Alex Ovechkin scored from his wheelhouse on the power play in the first period, and Tom Wilson punched in an easy layup off Grabovski’s slick pass to make it 3-0 in the second.

The Flyers would even the score before the end of the second period with goals by Claude Giroux, Scott Hartnell and Wayne Simmonds. No need for panic over the blown lead late in the 2nd- the Caps only dressed one of their regular defensemen Friday night, and the Flyers iced basically their regular season starting roster, minus Jakub Voracek.

In the third, Eric Fehr scored his second goal of the night, assisted by Connor Carrick, who had a three-assist night. Fehr also assisted on Ovechkin’s second power play goal.

The Capitals were able to inch ahead in the third after Fehr and Ovechkin’s tallies, winning 6-3 after an empty-net goal from Mathieu Perreault, who has played in only three of the Capitals’ seven preseason games.

” We found the groove right away,” said Perreault. “Getting a goal on the first shift gets you going.”

“We kind of slowed ourselves down in the second with all the penalties and fighting, so we got back to what we were doing in the first in the third, and we did a good job.”

Washington Capitals Game 35 Recap: Caps Blow Two-Goal Lead in 5-4 OT Loss to Flyers

Desperate for standings points to remain in the Eastern Conference playoff picture, the Washington Capitals took and then frittered away a two-goal lead in the third period to fall 5-4 on the road to the Philadelphia Flyers Sunday night in Philadelphia on a last-gasp goal by Kimmo Timonen to send the game to overtime, where Ruslan Fedotenko put the Caps out of their misery.

Nicklas Backstrom, Mike Green, Marcus Johansson, and Alexander Ovechkin all scored for Washington, while Braden Holtby made 29 saves in the losing effort.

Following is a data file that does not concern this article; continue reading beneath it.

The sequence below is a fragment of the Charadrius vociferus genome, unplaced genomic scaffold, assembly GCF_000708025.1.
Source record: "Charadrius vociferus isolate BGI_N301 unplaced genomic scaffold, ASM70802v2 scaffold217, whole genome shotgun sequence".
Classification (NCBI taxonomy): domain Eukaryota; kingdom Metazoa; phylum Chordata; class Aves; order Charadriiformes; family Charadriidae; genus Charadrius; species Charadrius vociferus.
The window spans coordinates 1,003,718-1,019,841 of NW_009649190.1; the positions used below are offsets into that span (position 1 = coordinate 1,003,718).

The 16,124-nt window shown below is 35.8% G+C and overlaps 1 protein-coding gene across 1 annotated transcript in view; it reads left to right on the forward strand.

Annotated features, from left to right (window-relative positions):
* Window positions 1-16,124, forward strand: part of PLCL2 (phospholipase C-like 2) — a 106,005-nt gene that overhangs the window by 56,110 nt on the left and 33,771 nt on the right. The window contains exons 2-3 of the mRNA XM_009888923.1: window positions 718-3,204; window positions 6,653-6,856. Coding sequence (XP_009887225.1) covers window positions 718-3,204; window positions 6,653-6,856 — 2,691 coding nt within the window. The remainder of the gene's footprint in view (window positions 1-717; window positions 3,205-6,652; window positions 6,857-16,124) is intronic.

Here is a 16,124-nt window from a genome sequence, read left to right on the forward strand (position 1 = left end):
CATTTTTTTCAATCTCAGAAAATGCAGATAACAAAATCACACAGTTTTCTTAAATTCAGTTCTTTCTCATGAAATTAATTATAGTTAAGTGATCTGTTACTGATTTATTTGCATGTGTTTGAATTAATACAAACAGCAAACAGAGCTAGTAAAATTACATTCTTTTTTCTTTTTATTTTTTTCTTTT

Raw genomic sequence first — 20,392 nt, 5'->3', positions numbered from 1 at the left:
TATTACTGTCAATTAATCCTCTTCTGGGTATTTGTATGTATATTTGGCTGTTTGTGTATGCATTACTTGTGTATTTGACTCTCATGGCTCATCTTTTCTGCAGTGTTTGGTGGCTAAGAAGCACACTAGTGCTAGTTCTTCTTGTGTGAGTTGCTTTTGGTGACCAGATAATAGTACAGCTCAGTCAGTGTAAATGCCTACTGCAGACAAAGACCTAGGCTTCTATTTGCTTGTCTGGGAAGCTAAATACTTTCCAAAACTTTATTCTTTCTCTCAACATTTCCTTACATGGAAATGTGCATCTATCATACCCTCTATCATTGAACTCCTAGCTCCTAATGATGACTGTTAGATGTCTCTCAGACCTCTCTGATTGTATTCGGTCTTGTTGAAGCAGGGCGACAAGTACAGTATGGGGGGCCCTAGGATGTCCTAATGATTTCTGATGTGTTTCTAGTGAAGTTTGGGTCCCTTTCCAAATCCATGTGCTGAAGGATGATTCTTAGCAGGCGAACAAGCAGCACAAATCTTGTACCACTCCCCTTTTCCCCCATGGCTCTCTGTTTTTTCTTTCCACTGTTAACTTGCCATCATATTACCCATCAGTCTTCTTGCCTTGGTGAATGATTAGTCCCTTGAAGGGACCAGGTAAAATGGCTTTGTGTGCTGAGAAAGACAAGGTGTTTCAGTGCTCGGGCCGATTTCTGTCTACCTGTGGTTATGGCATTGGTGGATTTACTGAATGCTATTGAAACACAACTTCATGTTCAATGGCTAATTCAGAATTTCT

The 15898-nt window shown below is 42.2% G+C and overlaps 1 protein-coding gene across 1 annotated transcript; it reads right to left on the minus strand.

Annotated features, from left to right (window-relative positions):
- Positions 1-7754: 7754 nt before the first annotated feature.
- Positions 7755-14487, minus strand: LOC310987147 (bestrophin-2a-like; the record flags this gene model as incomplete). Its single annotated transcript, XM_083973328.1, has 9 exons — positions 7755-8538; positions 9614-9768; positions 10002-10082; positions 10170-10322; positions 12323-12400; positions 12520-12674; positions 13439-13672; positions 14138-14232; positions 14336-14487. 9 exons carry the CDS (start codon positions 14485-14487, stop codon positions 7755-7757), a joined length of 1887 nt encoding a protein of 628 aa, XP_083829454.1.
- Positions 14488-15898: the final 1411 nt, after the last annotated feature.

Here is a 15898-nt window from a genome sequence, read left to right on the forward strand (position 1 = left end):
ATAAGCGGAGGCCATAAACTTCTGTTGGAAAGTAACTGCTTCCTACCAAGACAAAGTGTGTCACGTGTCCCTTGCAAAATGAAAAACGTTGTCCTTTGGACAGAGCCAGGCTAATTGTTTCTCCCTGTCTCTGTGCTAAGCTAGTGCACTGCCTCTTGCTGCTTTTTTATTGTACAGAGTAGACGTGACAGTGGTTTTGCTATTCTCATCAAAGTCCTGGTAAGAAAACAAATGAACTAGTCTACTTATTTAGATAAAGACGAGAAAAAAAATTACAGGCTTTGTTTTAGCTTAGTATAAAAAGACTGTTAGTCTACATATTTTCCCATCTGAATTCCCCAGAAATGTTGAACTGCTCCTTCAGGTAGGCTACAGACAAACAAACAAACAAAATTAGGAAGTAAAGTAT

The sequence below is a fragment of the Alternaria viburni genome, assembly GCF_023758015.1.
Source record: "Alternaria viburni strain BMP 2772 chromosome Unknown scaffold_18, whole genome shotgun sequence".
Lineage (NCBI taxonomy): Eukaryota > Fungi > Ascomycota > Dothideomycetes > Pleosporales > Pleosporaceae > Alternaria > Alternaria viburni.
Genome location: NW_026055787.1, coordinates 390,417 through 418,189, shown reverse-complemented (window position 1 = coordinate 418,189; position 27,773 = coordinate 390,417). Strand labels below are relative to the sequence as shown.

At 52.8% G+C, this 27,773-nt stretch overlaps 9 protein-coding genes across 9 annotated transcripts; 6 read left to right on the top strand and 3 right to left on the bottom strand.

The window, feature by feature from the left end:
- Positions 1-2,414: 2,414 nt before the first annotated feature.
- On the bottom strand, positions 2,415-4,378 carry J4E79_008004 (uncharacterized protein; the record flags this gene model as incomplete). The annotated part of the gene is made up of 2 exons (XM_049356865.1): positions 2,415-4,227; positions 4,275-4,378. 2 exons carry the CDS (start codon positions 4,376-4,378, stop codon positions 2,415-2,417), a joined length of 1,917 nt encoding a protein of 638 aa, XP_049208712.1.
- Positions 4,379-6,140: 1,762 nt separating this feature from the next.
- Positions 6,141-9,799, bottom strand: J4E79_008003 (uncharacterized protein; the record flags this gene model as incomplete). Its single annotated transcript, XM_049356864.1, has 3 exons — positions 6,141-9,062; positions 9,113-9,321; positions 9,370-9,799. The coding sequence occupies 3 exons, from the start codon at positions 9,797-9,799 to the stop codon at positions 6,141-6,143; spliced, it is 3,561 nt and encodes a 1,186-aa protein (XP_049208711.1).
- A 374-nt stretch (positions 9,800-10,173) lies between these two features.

Although Timonen’s goal only tied the game, it clearly deflated Washington, who mustered no offensive pressure in the extra frame. D.C.’s nominal shutdown defensive pair of Karl Alzner and John Carlson failed to react to slick passing between Timonen, Sean Couturier, and Fedotenko, while the forward duo of Ovechkin and Mike Ribeiro could only look on helplessly as Fedotenko easily slotted Timonen’s cross-ice pass into the empty net for the win. [Read more…]

Washington Capitals Game 19 Recap: Listless Caps trounced in Philadelphia

As good as the Washington Capitals looked in their 3-0 home shutout of Carolina Tuesday night, that’s how bad they looked most of the night on the road in Philadelphia, where they were outplayed, outworked and outclassed by the Flyers by a 4-1 final score. The Caps fall to 7-11-1 with the loss.

In fact, the Caps played so poorly the announcers of NBCSports had a field day with them, using words like “mailed in”. Long-time Caps-basher Mike Milbury took special exception to the play of Capitals captain Alex Ovechkin, of whom he said,  “When you have great talent it comes with great expectations and  accountability,” Milbury said during the second intermission. “If you put him up to those  two standards tonight, he fails the test miserably.”

“God almighty, that’s just so disheartening to see a player with that kind of  talent fall that short in terms of effort,” Milbury said.

While Milbury has a flair for the dramatic and has long earned his reputation as someone who doesn’t appreciate the Caps — and Ovehckin in particular — he wasn’t far off. The Caps were routinely knocked off pucks, pinned in their own end, and sluggish through the neutral zone. The Caps went an almost 10 minute stretch during the second and third periods without a shot on goal, and had just 13 shots total midway through the third.

Caps head coach Adam Oates was almost as pointed as Milbury in his critique.